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Broadcast TV Advertising Spending Jumped 13% to End 2015

9% overall growth in Q4

Adele Live in New York City helped drive broadcast ad spend in December. Virginia Sherwood/NBC

Broadcast TV ad spending went into 2015 like a lamb but came out like a lion. New data from Standard Media Index indicates that while broadcast TV ad spending was down 3 percent in 2015, it jumped 13 percent in the fourth quarter, buoyed by a strong scatter market.

In the findings from SMI, which tracks 80 percent of national ad spending from global agencies, overall TV spending was up 9 percent in the fourth quarter but remained flat during 2015 and was down 3 percent compared to last December. All media sectors except for magazines were up in the fourth quarter.

The biggest fourth-quarter gains came early—October was broadcast's best advertising month since January 2014. December spending was up only 1 percent over December 2014. But even as spending dropped off later in the quarter, December was buoyed by programs like Adele Live in New York City, which was the biggest music special in 10 years.

"We saw a lot of advertisers front-load that early part of the quarter in order to try to capitalize on holiday season," said James Fennessy, SMI's chief commercial officer. "And some of that softness in December is really people just washing through their audience deficiency units ... after a very strong October and November."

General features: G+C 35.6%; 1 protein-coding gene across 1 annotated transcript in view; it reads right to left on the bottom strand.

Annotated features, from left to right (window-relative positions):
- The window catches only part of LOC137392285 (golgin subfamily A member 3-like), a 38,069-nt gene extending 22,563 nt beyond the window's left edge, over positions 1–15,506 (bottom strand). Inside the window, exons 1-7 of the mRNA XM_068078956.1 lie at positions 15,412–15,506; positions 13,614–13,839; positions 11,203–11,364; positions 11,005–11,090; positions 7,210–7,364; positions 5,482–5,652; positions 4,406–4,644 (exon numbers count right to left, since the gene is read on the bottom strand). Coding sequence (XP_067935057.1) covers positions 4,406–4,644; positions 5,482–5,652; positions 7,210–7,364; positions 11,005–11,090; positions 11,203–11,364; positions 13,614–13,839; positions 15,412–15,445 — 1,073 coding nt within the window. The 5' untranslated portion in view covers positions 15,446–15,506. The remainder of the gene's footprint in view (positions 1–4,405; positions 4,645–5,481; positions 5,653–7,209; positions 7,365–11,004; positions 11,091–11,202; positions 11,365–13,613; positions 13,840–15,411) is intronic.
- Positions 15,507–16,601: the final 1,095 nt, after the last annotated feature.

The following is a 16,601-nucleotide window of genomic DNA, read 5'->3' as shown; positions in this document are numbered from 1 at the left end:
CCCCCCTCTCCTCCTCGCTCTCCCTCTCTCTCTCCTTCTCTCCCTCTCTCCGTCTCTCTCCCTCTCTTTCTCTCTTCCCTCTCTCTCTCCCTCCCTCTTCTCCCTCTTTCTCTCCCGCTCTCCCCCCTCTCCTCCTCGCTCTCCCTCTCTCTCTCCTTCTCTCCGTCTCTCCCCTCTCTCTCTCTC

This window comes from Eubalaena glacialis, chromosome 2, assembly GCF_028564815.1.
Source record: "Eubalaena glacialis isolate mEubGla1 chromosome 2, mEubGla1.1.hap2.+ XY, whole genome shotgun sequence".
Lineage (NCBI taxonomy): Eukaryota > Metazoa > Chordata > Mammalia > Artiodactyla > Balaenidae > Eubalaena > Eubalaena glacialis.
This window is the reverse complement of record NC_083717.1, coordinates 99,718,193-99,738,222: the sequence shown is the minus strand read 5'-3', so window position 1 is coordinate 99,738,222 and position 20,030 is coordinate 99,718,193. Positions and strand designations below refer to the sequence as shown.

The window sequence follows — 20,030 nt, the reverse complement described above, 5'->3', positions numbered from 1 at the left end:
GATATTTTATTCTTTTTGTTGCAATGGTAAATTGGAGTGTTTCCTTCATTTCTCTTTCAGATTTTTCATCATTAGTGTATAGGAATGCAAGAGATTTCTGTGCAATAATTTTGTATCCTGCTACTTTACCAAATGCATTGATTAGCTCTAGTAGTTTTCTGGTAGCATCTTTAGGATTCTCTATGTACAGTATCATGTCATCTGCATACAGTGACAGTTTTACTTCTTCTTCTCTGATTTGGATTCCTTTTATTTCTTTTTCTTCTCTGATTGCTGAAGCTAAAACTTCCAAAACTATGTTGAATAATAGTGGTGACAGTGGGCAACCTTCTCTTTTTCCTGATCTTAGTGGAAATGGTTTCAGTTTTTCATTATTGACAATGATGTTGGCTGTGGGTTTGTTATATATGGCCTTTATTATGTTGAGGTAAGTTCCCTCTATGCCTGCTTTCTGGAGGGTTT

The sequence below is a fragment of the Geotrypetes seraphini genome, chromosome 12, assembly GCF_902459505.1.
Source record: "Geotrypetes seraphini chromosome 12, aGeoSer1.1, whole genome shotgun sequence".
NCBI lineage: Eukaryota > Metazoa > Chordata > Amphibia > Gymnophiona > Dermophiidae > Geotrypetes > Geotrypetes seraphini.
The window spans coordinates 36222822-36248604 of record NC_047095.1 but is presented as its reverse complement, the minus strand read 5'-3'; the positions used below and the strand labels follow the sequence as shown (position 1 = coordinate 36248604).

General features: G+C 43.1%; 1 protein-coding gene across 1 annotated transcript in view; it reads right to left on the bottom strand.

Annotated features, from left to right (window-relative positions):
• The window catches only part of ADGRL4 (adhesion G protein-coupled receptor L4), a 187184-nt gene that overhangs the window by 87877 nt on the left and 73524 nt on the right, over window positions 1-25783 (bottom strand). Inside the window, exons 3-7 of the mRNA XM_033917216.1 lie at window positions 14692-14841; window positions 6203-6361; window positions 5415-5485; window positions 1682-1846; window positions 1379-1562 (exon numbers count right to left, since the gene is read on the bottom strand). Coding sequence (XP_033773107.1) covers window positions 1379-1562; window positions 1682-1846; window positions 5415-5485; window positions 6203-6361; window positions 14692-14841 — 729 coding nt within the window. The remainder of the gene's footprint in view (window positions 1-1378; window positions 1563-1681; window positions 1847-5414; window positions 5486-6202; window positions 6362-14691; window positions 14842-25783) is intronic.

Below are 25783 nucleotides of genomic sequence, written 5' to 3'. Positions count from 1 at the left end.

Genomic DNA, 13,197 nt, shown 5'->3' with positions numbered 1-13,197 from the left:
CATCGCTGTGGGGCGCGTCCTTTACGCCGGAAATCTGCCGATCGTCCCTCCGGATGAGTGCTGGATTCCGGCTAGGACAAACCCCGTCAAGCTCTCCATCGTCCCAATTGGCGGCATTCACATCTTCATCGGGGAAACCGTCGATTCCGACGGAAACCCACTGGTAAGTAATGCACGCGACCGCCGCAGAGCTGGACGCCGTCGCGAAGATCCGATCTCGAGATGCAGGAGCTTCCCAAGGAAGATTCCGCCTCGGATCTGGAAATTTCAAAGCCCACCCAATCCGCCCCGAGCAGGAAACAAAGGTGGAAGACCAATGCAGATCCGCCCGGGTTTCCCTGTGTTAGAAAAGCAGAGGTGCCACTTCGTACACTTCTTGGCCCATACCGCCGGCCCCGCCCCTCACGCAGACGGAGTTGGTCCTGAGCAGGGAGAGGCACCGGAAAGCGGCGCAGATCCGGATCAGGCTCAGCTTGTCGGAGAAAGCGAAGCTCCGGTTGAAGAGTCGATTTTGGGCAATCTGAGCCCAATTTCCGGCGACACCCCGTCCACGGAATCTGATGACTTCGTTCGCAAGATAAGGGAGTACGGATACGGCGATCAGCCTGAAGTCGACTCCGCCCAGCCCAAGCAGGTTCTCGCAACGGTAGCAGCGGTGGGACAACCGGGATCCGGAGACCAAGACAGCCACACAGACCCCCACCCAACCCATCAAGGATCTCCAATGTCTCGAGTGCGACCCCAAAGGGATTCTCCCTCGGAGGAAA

Local/MSO cable spending increased 17 percent last quarter and was up 4 percent over last December thanks to an influx of political advertising. "We're seeing a lot of that advertising come that wasn't around this time last year," Fennessy said. "We obviously see that really beginning to pick up over the course of the next couple of months as things heat up in some of those battleground states."

Digital advertising continued to soar, jumping 35 percent in the quarter, 26 percent for the year and 34 percent versus the previous December. The biggest gains were from social media sites (94 percent growth in the fourth quarter and 71 percent growth in 2015) and video sites like YouTube (77 percent growth for the quarter and 52 percent growth for the year). "The major networks, particularly on the video side, are getting better at making more inventory available and being able to finally monetize those audiences," said Fennessy.

Even newspaper ad spending was up 14 percent in the fourth quarter and 7 percent in 2015. Magazines were hit hardest, down 1 percent in the quarter and 5 percent in 2015.

"One of the things we saw was the fantasy leagues really made a major contribution to the success of broadcast in particular in Q4, and a very robust NFL season has really helped those big three networks deliver a very strong result,"  said Fennessy. "So, I think fantasy leagues, football, a strong start to the broadcast year have all kicked things off on a very positive note, and we think that will continue, particularly with the political advertising coming through. So, we're looking at Q1 being pretty strong."

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